Washington,Aug. 27, 2020 (dpa/Naija247news) A first fatality was recorded on Thursday as Hurricane Laura swept across Louisiana, a Southern East U.S. State as a category 4 hurricane, bringing life-threatening storm surges to much of the coast, the National Hurricane Center (NHC) said.
“Potentially catastrophic impacts will continue,” the NHC said, warning that extreme winds and flash flooding in parts of Louisiana were ongoing.
Louisiana Governor John Bel Edwards told residents to stay home and “continue to heed the warnings and instructions of local officials and monitor … local news to stay informed.”
A 14-year-old girl was killed when a tree fell on her house as Hurricane Laura battered Louisiana, a spokesperson for the governor said, confirming the first fatality from the storm.
“The fatality was a 14-year-old girl in Vernon parish,” the spokesperson said.
The life-threatening storm continues to sweep over much of Louisiana’s coastline after making landfall early Thursday.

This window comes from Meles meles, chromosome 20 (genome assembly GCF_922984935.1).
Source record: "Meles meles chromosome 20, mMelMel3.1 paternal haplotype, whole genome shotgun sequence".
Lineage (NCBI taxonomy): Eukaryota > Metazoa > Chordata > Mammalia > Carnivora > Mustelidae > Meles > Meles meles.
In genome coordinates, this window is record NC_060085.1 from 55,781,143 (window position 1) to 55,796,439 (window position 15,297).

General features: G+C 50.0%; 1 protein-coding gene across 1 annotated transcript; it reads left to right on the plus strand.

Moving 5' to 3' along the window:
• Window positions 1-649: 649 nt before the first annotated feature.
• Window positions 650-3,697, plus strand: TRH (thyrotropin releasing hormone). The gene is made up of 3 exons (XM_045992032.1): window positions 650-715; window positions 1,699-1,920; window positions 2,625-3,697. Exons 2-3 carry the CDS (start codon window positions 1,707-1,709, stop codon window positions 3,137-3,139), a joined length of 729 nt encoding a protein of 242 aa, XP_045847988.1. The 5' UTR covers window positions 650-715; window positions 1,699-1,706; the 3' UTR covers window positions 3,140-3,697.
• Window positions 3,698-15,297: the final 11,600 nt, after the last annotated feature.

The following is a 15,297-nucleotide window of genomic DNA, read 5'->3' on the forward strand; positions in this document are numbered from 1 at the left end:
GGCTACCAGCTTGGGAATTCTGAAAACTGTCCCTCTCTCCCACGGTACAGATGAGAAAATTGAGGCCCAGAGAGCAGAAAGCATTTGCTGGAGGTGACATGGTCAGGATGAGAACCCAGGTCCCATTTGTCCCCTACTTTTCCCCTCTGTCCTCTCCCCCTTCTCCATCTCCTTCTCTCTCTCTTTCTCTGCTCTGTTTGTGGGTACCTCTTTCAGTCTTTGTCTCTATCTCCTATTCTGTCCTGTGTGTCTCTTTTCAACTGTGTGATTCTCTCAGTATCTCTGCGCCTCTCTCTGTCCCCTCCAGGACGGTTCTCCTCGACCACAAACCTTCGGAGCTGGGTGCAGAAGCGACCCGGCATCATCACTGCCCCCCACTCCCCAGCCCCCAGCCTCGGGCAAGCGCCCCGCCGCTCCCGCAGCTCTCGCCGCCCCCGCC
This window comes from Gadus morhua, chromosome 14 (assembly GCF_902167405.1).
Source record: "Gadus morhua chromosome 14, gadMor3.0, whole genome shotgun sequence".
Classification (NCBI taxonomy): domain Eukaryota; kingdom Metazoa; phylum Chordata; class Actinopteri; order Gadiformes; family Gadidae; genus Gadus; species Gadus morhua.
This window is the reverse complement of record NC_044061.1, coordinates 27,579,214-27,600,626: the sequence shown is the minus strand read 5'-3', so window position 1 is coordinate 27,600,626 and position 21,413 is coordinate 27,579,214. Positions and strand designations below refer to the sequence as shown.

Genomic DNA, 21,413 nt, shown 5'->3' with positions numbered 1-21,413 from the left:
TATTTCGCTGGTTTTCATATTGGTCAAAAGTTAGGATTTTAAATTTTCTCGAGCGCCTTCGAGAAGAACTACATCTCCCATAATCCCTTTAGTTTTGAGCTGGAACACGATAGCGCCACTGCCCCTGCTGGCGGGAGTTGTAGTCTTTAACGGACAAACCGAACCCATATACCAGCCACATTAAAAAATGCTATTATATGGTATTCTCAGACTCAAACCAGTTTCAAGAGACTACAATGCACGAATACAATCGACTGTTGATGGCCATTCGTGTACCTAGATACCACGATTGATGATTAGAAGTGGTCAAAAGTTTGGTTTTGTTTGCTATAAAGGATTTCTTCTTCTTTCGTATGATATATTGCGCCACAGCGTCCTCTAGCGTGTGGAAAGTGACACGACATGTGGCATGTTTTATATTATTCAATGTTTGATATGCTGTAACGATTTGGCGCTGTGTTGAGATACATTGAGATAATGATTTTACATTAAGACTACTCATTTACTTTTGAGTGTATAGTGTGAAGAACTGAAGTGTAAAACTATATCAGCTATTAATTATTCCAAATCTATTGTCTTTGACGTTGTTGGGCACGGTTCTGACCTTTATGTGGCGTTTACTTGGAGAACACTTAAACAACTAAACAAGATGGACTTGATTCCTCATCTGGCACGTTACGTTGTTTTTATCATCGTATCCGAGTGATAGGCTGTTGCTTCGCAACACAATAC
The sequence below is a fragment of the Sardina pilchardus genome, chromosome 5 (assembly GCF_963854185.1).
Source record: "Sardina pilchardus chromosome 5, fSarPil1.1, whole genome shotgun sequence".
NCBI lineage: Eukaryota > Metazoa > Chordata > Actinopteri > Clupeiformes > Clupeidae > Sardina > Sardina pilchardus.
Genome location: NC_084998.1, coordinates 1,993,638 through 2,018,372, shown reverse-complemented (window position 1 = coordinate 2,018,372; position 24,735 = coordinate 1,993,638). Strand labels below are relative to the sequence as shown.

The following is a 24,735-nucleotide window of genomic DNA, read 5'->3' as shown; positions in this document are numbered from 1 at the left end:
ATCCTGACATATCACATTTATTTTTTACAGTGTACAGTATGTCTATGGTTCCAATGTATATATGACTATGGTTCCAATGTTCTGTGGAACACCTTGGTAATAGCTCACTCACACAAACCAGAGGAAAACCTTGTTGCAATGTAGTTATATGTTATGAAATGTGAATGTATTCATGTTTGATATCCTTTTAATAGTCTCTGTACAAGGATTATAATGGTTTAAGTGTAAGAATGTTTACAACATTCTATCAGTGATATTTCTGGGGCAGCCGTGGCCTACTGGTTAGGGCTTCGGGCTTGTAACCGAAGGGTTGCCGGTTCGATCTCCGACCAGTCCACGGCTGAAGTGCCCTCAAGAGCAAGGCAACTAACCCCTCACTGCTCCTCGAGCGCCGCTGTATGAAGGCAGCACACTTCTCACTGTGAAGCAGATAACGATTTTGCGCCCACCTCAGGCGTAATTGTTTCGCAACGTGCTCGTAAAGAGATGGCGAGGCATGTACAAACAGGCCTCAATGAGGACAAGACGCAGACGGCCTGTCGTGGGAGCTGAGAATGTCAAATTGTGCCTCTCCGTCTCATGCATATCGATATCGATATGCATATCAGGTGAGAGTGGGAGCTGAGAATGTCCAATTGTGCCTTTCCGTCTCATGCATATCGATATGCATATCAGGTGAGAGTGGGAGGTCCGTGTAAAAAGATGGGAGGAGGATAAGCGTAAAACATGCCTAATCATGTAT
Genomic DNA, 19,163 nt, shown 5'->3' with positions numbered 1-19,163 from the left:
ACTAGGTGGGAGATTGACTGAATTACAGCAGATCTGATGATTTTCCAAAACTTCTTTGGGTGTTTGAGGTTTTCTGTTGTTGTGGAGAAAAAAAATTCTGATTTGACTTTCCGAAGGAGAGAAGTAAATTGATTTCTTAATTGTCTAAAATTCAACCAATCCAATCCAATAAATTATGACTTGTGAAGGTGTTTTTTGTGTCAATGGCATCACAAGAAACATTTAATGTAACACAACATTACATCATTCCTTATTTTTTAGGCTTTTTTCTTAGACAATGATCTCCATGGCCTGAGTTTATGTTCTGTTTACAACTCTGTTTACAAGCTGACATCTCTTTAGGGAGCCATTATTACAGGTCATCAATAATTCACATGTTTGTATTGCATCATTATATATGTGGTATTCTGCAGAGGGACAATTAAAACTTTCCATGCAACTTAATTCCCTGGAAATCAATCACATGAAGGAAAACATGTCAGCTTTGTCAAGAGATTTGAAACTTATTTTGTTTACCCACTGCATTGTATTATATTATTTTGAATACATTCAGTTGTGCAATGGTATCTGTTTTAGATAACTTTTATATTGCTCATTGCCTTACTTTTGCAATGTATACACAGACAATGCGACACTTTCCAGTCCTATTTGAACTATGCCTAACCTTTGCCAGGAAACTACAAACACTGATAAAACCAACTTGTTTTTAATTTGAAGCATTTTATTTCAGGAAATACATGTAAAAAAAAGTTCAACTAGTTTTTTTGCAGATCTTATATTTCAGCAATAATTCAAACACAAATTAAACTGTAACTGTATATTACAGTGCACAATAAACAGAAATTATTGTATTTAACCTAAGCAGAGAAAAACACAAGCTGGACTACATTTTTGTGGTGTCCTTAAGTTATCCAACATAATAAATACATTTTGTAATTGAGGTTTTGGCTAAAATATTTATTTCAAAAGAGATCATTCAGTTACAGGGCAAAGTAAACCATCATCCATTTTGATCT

Damaging winds will continue over parts of northern Louisiana and Arkansas until Thursday evening. Over half a million people in Louisiana and Texas experienced power outages throughout the day.
The storm made landfall just after 1 am (0600 GMT) in Cameron, Louisiana – about 220 kilometres east of Houston, Texas – according to the NHC.
Winds attained a maximum sustained speed of 195 kilometres per hour, with higher gusts.
More than 500,000 people were put under evacuation orders in parts of Texas and Louisiana as Laura headed towards the United States Gulf Coast.
The NHC forecast the hurricane would cause an “unsurvivable storm surge and destructive waves” bringing “catastrophic damage” to more than 200 kilometres of coast from eastern Texas to central Louisiana.
The surge of water, with some waves reaching more than 4 metres in height, has the potential to penetrate more than 60 kilometres into the coastal flatlands, likely leaving some urban areas uninhabitable for weeks.
Laura is moving northwards at about 24 kilometres per hour, and is expected to pass through the state of Louisiana through the afternoon, hitting Arkansas later on Thursday and the mid-Mississippi Valley on Friday.